16S rRNA sequencing is the most common approach used to identify microbes without the need to sequence entire genome. It is fast, cost-effective and flexible; however the method suffers some inefficiencies.
The major problem encountered, when investigating microbial communities associated with a eukaryotic host, is that >80% of 16S sequences can originate from the host’s genome, plastid or mitochondria.
To mitigate this contamination we introduced a new library preparation protocol that uses peptide nucleic acid (PNA) PCR clamps, i.e. synthetic oligomers that bind specifically to a unique signature in the contaminant sequence and physically block its amplification.
By applying a combination of PNAs that blocked both types of host 16S contamination in the same reaction we increased the yield of bacterial sequences for ~30% on three test samples derived from root microbiome (Figure1).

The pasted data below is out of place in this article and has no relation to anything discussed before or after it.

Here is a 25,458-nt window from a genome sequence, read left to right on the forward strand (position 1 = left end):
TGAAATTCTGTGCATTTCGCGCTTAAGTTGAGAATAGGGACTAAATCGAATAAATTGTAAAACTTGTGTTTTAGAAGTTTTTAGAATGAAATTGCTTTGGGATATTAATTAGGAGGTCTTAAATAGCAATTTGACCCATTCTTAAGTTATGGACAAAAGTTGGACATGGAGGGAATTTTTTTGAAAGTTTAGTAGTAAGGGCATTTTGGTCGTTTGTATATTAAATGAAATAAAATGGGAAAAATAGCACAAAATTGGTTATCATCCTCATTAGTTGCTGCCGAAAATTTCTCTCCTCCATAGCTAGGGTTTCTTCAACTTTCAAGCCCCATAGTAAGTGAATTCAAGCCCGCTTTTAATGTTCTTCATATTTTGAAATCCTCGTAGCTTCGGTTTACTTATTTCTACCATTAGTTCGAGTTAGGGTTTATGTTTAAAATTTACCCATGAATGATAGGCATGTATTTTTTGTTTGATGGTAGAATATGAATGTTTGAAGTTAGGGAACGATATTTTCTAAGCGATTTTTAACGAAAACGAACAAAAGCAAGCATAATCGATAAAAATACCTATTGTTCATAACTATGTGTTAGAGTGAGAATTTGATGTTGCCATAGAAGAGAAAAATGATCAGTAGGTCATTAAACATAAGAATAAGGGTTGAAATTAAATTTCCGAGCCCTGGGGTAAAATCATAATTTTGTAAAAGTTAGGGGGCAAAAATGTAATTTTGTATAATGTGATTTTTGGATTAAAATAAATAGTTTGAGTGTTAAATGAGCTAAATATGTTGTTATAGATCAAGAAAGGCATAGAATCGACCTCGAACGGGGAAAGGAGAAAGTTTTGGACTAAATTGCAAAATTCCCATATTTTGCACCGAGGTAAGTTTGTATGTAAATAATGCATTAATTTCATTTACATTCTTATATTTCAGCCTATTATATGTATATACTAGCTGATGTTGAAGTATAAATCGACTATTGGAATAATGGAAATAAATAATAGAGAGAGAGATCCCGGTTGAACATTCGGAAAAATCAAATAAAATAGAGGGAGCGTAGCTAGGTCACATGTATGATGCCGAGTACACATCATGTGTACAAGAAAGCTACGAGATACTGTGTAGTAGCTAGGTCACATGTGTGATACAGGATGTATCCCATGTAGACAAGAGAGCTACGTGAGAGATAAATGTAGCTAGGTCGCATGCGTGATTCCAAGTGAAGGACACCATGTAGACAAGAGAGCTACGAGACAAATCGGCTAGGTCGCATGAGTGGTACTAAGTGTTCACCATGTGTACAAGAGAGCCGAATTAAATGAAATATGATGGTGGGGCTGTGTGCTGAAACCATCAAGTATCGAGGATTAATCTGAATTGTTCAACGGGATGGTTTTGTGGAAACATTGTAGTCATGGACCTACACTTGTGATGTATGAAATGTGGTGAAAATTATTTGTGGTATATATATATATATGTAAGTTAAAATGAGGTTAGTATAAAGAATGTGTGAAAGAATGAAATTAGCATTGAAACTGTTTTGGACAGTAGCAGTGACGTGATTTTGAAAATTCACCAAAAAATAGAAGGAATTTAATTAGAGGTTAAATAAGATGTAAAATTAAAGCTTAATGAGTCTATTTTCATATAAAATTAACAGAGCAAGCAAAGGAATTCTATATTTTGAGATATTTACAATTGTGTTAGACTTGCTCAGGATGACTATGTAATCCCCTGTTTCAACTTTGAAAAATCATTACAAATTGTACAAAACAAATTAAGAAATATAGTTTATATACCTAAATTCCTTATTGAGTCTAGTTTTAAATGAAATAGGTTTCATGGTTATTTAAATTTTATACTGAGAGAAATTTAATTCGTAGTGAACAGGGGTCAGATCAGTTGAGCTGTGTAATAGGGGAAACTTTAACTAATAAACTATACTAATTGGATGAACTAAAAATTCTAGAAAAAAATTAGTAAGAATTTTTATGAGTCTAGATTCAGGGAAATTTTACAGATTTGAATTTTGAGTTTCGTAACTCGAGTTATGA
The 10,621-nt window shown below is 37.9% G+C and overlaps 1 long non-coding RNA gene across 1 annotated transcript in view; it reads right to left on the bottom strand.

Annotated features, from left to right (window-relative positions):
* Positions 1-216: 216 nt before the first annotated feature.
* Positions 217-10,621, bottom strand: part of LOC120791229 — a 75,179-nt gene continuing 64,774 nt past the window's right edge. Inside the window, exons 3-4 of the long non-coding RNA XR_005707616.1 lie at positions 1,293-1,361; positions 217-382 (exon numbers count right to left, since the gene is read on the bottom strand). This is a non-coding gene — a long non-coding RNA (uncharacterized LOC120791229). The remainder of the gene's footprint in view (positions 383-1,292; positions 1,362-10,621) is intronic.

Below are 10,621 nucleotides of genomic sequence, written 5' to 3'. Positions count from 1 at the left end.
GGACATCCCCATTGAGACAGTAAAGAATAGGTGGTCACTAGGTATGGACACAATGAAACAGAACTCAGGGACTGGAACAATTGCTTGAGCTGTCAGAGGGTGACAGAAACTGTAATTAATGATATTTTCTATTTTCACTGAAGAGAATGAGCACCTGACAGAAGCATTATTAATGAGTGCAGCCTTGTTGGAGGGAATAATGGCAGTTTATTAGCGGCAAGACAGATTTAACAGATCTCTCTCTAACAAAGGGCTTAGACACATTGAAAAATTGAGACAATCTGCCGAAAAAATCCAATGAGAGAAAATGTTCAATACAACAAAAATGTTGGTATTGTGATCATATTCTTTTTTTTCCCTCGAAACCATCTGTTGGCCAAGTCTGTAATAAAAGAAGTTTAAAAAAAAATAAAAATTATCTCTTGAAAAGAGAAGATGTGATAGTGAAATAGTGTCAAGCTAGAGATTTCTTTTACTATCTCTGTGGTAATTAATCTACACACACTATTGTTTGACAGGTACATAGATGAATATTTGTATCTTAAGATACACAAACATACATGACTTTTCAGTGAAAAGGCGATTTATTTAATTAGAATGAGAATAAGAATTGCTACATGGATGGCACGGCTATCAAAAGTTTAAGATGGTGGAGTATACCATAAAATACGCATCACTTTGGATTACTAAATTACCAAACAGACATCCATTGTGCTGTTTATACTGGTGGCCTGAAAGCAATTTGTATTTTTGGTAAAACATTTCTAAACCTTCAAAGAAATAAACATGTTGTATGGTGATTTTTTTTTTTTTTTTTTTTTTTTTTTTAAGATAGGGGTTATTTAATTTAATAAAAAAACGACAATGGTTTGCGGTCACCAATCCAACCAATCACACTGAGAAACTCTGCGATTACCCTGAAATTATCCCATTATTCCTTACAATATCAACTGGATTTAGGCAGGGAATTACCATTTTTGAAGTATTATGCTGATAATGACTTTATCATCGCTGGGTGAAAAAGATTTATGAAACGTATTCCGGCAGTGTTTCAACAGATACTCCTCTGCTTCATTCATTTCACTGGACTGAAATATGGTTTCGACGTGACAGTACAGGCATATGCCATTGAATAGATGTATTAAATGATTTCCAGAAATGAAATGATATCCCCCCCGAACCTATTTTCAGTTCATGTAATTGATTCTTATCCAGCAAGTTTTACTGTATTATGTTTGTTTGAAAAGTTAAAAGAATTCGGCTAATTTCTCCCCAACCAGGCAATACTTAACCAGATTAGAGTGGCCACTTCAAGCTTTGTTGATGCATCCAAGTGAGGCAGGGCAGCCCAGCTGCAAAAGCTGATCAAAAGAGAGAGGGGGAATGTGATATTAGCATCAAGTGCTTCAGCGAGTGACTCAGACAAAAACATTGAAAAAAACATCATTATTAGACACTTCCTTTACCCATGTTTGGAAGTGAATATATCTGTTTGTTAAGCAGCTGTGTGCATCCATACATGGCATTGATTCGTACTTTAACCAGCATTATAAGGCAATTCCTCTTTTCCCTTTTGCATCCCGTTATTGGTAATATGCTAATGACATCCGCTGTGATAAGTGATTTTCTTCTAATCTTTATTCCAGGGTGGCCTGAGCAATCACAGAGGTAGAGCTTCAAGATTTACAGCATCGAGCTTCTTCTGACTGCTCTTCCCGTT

Figure 1. PNA clamps enrich bacterial sequences by specifically blocking amplification of contaminant sequences. 16S amplifications were performed in the absence and in the presence of PNA. Relative abundance of classified bacteria, plastid/mitochondria and other are shown.
In general, the use of PNAs had no effect on clustering of samples nor on relative abundances of bacterial families or OTUs, thus the enrichment of microbial sequences occurs without introducing any bias. What is more, it increased sequencing efficiency and reduced costs by enabling greater complexity of the microbial community to emerge at the lower depths.
Given that both the plastid and mitochondria PNA sequences are conserved among higher plants this approach is bound to function well for most plant microbiome projects.
Just try it!